It has taken more than three years for Narendra Modi to realise that a presidential style of governance is not suitable for a country of India's size and complexity.
The Prime Minister may have found it easy to preside over Gujarat's destiny with his personalised style of politics where he was a cut above the others in the government and party. But India is different.
Hence his decision to set up an Economic Advisory Council to assist him in the framing of policy instead of pursuing an agenda in accordance with his own instincts and with inputs from the Finance Minister and the Chief Economic Adviser.
If anything substantiates the dire prognosis of former Finance Minister Yashwant Sinha of the Bharatiya Janata Party (BJP) on the economy, it is the roping in of experts from outside Modi's charmed circle.
What it also shows is the non-fulfilment -- at least for the present -- of the expectation of "vikas" which was Modi's trump card in 2014. Ironically, one of the reasons for the hopes turning sour is another of Modi's purported trump cards -- demonetisation -- which, along with the clumsy rolling out of the Goods and Services Tax (GST), is now being held largely responsible for the current economic woes.
It is obvious that if the government had a team of experts earlier who were not overawed by the Prime Minister, then there would not have been any demonetisation if only because it was a step guided more by politics than economics.
The objective of the hugely disruptive step was to show Modi's resolve to tackle the problem of black money in view of the government's inability to deposit the promised Rs 15 lakh in every bank account by busting the parallel economy.
As a political initiative, demonetisation was a success in the weeks immediately after its announcement since the Prime Minister is generally widely trusted and large sections believed that the hoarders of illegal funds were running for cover.
But it was a short-term gain, for the economic downturn has shown that there's more to governance than political showmanship.
As a result, the one-step-forward of the demonetisation has been followed by the two-steps-backward of a tacit admission that it takes more than one person to run a government, no matter how energetic he may be or how impressive an orator.
However, the pitfalls of an individualistic style have been evident earlier too. For instance, Modi realised within a year of assuming power that a pro-capitalist image does not sell well among the ordinary people for whom businessmen are associated more with profit than popular welfare.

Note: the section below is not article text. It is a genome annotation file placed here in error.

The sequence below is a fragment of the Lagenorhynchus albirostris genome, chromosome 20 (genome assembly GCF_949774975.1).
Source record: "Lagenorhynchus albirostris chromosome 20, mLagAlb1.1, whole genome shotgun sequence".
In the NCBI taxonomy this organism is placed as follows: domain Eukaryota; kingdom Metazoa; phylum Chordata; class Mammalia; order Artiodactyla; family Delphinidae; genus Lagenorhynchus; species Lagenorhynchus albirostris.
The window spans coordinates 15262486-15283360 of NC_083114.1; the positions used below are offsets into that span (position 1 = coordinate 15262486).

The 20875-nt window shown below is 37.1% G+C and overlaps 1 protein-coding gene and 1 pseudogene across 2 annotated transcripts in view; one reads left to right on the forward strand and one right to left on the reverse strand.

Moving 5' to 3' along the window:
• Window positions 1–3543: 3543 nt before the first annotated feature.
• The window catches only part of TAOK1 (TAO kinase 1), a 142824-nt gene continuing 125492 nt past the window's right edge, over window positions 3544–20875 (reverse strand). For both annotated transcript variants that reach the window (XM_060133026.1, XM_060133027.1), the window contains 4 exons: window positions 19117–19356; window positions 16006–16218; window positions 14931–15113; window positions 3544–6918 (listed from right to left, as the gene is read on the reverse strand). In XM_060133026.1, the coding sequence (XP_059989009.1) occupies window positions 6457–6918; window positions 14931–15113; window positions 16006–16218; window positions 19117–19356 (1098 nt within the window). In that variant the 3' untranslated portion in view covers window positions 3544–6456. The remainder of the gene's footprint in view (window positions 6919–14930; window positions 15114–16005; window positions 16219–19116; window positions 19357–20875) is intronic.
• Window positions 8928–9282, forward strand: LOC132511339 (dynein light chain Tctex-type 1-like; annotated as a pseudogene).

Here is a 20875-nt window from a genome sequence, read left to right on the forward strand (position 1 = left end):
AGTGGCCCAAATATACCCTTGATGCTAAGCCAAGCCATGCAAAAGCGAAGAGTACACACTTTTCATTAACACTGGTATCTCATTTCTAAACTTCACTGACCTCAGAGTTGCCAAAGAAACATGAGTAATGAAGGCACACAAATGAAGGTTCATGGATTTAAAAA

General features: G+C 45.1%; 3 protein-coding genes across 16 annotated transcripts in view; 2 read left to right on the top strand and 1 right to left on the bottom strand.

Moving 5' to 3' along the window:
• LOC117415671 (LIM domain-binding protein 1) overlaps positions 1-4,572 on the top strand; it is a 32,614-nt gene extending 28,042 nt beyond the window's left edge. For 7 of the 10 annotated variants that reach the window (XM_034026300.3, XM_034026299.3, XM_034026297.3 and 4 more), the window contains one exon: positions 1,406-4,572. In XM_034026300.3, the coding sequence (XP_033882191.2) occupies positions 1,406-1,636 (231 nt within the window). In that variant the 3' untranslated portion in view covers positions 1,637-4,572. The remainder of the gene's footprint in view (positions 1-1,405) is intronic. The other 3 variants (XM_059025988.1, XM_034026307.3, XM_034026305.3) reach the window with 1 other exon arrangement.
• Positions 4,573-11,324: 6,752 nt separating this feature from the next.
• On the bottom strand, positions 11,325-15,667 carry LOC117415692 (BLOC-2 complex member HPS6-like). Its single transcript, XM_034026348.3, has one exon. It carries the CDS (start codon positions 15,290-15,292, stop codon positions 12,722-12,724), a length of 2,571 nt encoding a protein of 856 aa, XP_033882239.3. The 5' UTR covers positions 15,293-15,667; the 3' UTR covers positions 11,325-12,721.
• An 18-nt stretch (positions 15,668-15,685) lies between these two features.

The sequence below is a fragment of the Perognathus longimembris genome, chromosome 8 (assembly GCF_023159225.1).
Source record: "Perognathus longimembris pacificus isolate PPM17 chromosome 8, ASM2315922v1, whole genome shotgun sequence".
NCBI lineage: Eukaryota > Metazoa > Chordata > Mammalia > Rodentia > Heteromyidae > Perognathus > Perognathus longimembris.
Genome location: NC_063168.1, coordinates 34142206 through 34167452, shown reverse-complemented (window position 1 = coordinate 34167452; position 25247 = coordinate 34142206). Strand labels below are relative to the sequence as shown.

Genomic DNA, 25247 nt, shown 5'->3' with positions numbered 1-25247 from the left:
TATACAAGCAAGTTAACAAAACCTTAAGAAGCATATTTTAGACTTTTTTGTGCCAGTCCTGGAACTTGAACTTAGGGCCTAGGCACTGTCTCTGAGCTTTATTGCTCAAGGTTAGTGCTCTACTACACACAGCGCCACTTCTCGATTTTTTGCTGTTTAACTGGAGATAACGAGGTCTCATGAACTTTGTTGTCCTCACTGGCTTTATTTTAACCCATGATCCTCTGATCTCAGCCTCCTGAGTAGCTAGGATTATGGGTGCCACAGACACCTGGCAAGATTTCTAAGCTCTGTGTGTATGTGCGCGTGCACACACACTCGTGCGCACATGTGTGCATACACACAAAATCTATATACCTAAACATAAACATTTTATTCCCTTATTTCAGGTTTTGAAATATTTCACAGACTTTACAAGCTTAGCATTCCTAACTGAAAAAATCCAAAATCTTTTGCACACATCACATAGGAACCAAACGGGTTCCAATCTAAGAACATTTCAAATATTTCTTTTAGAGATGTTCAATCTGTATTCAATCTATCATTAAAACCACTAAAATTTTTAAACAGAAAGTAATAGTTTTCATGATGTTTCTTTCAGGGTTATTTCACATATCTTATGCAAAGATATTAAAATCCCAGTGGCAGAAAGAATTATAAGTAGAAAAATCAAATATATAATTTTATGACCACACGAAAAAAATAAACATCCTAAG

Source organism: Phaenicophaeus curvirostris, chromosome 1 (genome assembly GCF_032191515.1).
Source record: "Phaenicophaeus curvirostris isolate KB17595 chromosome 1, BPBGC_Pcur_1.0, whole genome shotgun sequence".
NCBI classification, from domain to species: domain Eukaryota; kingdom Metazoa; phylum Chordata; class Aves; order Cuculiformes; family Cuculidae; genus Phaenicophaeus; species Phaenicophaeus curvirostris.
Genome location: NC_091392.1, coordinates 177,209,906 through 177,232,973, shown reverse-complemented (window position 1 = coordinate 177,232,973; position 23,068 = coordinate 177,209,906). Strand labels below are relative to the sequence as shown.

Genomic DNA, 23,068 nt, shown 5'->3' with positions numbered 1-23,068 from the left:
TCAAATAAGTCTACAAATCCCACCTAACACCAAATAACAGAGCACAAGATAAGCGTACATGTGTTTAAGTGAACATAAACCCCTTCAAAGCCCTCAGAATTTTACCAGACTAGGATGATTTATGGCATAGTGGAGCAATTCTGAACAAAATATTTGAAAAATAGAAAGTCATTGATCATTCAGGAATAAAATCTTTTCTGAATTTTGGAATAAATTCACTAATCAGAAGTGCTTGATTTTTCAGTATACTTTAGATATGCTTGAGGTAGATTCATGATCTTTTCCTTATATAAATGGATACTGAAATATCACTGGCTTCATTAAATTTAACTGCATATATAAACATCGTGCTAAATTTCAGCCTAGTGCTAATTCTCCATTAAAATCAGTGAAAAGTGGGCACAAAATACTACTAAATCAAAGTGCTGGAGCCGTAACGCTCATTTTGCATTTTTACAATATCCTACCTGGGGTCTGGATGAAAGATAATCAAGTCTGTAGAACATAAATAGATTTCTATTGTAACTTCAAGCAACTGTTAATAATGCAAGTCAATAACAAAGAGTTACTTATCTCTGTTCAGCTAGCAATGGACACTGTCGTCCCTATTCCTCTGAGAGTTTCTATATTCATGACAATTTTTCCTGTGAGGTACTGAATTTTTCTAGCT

It is not surprising, therefore, that the Prime Minister's recent endeavours have been to project himself as pro-poor in the aftermath of Congress Vice President Rahul Gandhi's jibes about the government being a "suit-boot ki sarkar".
Modi also decided to drop his plans to amend the land acquisition law enacted by the previous government because it was felt that he was tilting too much in favour of big business.
This habit of adopting new outlooks has been seen in the demonetisation episode as well, which is now being presented as an exercise in digitalising the country's financial transactions and not a drive against black money.
However, all these twists and turns might not have led to the formation of the Economic Advisory Council if the sinking growth rate had not made the government jittery.
Besides, several other problems have cropped up to exacerbate the sense of unease in the government and the BJP.
The caution sounded by the Rashtriya Swayamsevak Sangh (RSS) about the murmurs of disquiet among the people must have also enhanced the feeling of anxiety in the saffron camp.
Among the main causes of worry is the absence of jobs, coupled with the State Bank of India's view that the economic slowdown may not be a "transient" phenomenon and is certainly not a "technical" glitch, as BJP president Amit Shah has said.
The phenomenon of jobless growth has changed, therefore, into one of few jobs and hardly any growth.
However, as even a pro-BJP economist pointed out, an economic council will be unable to suggest the possibility of an immediate turnaround since its panaceas will all have long gestation periods.
The so-called Big Bang reforms to introduce buoyancy in the economy and boost public confidence are also out because the government has never tried it before and is unlikely to do so when the general elections are less than two years away and several crucial state assembly polls are due next year.
Besides, Jaitley's proposed Rs 50,000 crore ($7.6 billion) stimulus may undermine the target for curbing fiscal deficit. The scene is not unlike what happened towards the end of Prime Minister Manmohan Singh's tenure when he spoke of reviving the "animal spirits" but to no avail.
The economy is not the government's only cause of concern. It was an unfortunate coincidence for the BJP that students went on the warpath in Banaras Hindu University just when the party was holding its National Executive meeting and Modi was in attendance in the city.
The unrest drew attention to the fact that the BJP's student wing, the Akhil Bharatiya Vidyarthi Parishad (ABVP), has lost several student union elections recently in a demonstration of how the youth was getting disillusioned with the party.
For the BJP, 2014 has never been farther away.
(Amulya Ganguli is a political analyst. The views expressed are personal. He can be reached at firstname.lastname@example.org)